Few things get film photographers excited as the prospect of a new colour film.
As the film market has contracted, the number of producers who can make colour film – a fiendishly complicated and expensive business – has shrunk. There were never more than a generous handful, and now there’s only really two big players currently making it, Eastman Kodak and Fujifilm (and there’s much discussion over how committed the latter still is).
As film has enjoyed its second wind, however, some other companies have emerged with colour film plans, with varying degrees of success. Lomography, long a rebrander of colour films from the likes of Kodak, Fujifilm and Agfa, has emerged with experimental emulsions made with Germany’s InovisCoat (now merged with the former East German film producer ORWO), the most interesting of which has been the idiosyncratic Metropolis.
FILM Ferrania, the start-up trying to resurrect some of the former glory of the Italian film giant Ferrania has plans to relaunch one of brand’s old colour slide films and, eventually, its Solaris colour negative films. And ORWO itself is preparing its first colour film in decades, an ECN-2 cinema film which is supposed to be coming out this summer.
But another film producer made a surprise move back in February. Adox, a small-scale German film manufacturer, has been a photographic brand since 1860. Revived Their films, many of them based on emulsions originally made by Agfa-Gavaert in Belgium, have won many fans. (I was particularly impressed shooting my first roll of their HR-50 film, based on Agfa-Gavaert’s Aviphot 80 aerial surveillance film.)
Adox has released a few colour films in its time, too. The short-lived Color Implosion was intermittently available until 2017, a 100-ISO colour negative film which had the grain of an 800-speed film (and a desaturated colour palette to boot).
It’s fair to say few people expected Adox to announce a colour negative film in 2022. And that’s exactly what happened in early February. Film photography dealers and sites – including Kosmo Foto – were sent an embargoed press release announcing Adox’s Color Mission 200 film.
Where had this film come from? Not from Adox itself, it turns out. As they put it on their press release: “One batch of colour film has been co-researched with and coated for Adox by a company, which went bankrupt shortly after the first run.”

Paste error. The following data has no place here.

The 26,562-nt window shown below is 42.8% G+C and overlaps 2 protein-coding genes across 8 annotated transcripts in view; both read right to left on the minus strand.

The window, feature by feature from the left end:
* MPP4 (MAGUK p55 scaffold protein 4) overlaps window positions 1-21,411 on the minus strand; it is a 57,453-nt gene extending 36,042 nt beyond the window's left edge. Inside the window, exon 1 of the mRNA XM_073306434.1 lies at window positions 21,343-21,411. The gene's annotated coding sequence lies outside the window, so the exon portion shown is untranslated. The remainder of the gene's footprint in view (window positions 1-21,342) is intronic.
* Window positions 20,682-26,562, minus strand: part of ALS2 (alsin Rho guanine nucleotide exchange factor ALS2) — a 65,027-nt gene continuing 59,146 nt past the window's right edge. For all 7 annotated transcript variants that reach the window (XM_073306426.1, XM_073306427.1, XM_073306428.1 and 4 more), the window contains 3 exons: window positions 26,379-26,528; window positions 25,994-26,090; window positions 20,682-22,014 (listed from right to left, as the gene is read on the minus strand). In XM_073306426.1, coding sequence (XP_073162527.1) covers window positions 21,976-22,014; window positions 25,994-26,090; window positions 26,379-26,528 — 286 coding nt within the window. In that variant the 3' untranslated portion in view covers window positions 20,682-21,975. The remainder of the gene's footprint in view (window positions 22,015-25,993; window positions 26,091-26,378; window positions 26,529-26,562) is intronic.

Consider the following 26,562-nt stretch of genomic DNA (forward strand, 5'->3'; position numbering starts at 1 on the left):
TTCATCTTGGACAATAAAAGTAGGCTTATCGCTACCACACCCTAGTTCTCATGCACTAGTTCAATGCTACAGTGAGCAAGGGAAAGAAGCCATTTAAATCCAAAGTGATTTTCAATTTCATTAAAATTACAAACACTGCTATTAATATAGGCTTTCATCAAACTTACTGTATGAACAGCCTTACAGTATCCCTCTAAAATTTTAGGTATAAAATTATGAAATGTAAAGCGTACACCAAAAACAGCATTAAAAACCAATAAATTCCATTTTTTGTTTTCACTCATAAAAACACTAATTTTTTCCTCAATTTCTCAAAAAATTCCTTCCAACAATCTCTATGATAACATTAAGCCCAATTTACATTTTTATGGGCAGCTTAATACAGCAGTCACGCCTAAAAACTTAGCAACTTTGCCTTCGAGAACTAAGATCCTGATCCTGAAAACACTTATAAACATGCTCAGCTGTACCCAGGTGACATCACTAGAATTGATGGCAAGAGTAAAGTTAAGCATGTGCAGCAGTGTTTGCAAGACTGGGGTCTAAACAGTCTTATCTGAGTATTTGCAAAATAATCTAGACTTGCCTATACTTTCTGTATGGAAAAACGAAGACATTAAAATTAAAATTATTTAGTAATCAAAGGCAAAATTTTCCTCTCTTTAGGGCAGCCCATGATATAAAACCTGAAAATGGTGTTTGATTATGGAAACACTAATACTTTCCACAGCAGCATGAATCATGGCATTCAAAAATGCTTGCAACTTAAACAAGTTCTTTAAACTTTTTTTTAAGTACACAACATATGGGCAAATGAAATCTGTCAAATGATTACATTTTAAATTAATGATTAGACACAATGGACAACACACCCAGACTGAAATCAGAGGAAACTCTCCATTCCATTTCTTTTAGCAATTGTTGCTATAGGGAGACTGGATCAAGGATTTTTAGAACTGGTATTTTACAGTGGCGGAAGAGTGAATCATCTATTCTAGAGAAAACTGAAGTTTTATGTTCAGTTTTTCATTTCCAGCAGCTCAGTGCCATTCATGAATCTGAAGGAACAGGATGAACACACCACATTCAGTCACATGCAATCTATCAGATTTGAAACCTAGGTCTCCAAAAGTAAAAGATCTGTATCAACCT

The name Color Mission was something of a statement about why this film was being released – and what it could, hopefully, create in the future. “Adox is starting a fully independent R&D for colour film, which requires significant investments. The Adox chemical production is financing the research of new photochemistry. The Polywarmtone emulsion is helping to advance the paper product development. Now, time has come to release Color Mission – those films coated a few years ago, kept in the cool house until this moment.”
Along with news of the film came a small selection of images. The rich reds, warm yellows and distinct grain reminded me of a family of films which had disappeared more than a decade and a half ago – Agfa Vista.
The Vista family of films – available in 100, 200, 400 and 800 ISOs – was Agfa’s consumer negative line for the last few years before the film producer folded in 2005. Based on the professional Optima films, Vista films popped with a characteristic saturated colour. Reds and golds and blues, in particular, were noticeably boosted.
Now bear in mind I don’t know this for certain – Adox haven’t divulged what Color Mission’s roots are. I’m old enough to have shot Agfa’s Vista films when they first emerged in 2001and was a huge fan. It’s an educated guess from experience, and nothing more.
(The pics above were taken last summer on expired Agfa Vista 200 – there’s a similar feel in the colour palette)
You shouldn’t confuse Vista 200 with another film traded under a very similar name until a few years ago – AgfaPhoto Vista 200. This was in fact Fujicolor C200, rebadged by a subsidiary of Agfa-Gavaert which survived the onslaught of digital.
Making colour films is an expensive, complicated and laborious process. Adox said it believed there was enough of this film to see them through until work on a new colour emulsion based on this film was complete (some four years away). Batches would be released regularly, according to Adox. The first batch, sold by the company’s Berlin partner Fotoimpex, sold out quick as a flash. Too quick, it turned out, for me to be able to get my hands on any.
However, a fellow British-based photographer had been lucky enough to click the “buy” button and announced he had some spare rolls he’d sell on for cost price. A few days later, three rolls of Color Mission had arrived.
I wanted to shoot this mystery film in bright sunshine, exactly the conditions Agfa’s Vista films were made for. Thankfully, London’s enjoyed a week or so or wonderful spring weather. With a few days leave from work I made the most of it, and loaded a roll of Color Mission into a FED Mikron-2 rangefinder.
You can see the results below:
In strong sunshine, Color Mission really pops. Reds and yellows are wonderfully saturated, much more so than comparable 200-ISO films such as Kodak’s ColorPlus or Fujifilm’s C200. That colour palette too is noticeably different – it doesn’t have the gold-leaning cast of ColorPlus nor the cooler, green-biased look of Fujicolor C200. These picks really remind me of Agfa’s colour palette, one that I think has been sorely missed over the last few years. I believe you can colour me exited.
My second roll of Color Mission is already loaded into an Olympus OM-4Ti and I can almost guarantee that the third roll will be shot by the end of the week. Having planned a few trips away this summer after two years Covid-related hibernation, I can also guarantee another thing – as long as I can get hold of them, rolls of Color Mission are going to be in my camera bag.